Um, yeah. That's literally the idea behind the place. Hence the name.
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Old 11th June 2020, 05:58 PM   #180
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Yeah and the Civil War should have smacked that idea down hard.

And oddly the the biggest "But muh state's rights" states are also the ones that can't function on their own.

If Mississippi really was "it's on country" in any sense of the term it would be completely bankrupt.
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Old 11th June 2020, 06:05 PM   #181
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Originally Posted by arthwollipot View Post
I've been saying for years - the United States isn't one country divided into states, it's 50 different countries who have all agreed to work together in some ways.

A journalist wrote pretty successful book in 1981 where he argued that North American could reasonably be divided into nine nations, based on the cultures, economies and other factors.
https://www.amazon.com/Nine-Nations-.../dp/0380578859
https://www.nytimes.com/roomfordebat...30-years-later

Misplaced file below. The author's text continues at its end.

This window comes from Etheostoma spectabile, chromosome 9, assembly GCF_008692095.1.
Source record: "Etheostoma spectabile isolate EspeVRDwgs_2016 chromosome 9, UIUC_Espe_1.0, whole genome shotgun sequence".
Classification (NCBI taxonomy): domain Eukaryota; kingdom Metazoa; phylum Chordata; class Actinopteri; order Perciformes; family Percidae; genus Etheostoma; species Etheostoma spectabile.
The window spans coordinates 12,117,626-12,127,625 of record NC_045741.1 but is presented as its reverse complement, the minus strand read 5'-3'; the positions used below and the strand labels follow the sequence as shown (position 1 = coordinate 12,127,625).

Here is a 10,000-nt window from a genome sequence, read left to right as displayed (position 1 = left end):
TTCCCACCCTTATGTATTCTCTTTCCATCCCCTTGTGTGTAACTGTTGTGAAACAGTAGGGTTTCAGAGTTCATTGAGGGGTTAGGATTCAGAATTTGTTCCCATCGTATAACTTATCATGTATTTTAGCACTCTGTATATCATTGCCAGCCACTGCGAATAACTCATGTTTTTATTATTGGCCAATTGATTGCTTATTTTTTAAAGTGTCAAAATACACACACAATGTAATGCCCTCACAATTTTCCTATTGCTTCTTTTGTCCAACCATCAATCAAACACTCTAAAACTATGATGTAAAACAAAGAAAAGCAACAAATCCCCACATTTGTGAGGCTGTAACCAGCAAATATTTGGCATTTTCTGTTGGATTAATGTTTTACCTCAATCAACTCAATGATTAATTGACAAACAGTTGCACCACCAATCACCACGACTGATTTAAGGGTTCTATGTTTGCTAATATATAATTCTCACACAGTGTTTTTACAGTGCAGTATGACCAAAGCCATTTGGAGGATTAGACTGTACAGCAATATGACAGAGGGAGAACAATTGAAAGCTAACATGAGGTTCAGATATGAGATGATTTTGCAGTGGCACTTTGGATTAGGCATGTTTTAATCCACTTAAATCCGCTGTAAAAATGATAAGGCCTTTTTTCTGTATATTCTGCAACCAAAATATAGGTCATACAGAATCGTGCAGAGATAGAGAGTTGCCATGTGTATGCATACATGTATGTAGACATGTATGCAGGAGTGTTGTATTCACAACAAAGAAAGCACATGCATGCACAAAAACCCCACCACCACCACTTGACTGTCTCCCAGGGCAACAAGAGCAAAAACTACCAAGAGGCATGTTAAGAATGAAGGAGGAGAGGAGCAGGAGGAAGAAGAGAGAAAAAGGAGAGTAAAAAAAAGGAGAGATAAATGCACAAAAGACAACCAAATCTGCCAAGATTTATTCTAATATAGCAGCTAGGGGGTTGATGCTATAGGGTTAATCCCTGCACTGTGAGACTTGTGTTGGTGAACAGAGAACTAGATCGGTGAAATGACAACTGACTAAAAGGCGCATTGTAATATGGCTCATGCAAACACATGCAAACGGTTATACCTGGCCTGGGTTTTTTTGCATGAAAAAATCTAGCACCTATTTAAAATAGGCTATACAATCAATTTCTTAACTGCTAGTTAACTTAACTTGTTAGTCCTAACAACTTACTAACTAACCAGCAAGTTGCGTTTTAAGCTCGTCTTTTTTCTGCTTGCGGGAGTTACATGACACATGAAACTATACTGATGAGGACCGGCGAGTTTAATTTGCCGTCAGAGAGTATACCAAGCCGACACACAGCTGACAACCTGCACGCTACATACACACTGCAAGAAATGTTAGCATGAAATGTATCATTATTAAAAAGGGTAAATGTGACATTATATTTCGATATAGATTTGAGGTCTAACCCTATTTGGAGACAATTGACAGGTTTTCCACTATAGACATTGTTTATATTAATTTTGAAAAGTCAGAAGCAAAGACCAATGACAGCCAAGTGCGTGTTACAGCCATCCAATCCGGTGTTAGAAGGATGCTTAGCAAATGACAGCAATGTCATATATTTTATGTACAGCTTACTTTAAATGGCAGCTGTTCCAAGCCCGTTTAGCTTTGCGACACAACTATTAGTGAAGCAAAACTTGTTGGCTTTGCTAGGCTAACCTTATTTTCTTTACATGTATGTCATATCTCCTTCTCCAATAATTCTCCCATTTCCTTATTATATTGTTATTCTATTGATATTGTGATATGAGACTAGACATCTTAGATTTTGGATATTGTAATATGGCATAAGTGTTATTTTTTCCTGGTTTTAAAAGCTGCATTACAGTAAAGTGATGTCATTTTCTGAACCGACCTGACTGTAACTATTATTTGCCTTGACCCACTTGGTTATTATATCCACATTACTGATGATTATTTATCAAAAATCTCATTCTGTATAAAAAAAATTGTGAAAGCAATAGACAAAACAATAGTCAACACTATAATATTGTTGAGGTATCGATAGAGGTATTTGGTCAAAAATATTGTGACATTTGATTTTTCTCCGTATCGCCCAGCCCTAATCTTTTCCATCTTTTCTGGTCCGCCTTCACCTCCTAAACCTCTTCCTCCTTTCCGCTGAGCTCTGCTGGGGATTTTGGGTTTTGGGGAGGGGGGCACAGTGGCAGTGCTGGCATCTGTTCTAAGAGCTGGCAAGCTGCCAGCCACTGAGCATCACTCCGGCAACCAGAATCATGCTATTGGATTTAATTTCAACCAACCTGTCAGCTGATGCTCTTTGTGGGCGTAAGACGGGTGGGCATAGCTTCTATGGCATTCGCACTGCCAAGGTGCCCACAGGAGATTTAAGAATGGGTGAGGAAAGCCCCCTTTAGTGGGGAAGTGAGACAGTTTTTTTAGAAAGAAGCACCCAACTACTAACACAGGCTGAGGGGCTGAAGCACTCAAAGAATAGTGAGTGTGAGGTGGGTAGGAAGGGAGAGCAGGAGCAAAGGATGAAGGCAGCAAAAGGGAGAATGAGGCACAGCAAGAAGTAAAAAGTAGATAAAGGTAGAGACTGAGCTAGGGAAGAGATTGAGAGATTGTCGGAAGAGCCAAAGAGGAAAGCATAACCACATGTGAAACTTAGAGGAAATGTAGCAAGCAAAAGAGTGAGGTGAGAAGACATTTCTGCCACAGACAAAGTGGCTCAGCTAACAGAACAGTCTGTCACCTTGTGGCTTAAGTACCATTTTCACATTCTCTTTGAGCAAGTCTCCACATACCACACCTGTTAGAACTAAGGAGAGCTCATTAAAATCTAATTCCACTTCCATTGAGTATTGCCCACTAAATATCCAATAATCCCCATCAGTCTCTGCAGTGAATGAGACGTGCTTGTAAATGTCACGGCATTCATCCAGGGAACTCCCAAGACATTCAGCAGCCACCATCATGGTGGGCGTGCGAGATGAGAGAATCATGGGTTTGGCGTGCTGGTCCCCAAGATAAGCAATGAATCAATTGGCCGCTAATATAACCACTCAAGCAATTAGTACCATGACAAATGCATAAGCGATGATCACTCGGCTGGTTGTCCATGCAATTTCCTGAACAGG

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Old 11th June 2020, 06:07 PM   #182
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Originally Posted by JoeMorgue View Post
Yeah and the Civil War should have smacked that idea down hard.
....
You're kidding, right? The Old South never stopped fighting the Civil War. What do you think Confederate memorials and the Stars and Bars are about?
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Old 11th June 2020, 06:26 PM   #183
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Originally Posted by arthwollipot View Post
I've been saying for years - the United States isn't one country divided into states, it's 50 different countries who have all agreed to work together in some ways.
To a small extent, somewhat.
More like 3 or 4 different ones, really.

A Pennsylvanian doesn't consider himself different from an Ohioan, New Jersian, Michigander, or New Yorker.

You might get a resident of one of those States to feel a little different from someone from the Southwest, or Deep South. But 50 independent countries- not so much.

ETA partially ninja' by post 181
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Old 11th June 2020, 06:33 PM   #184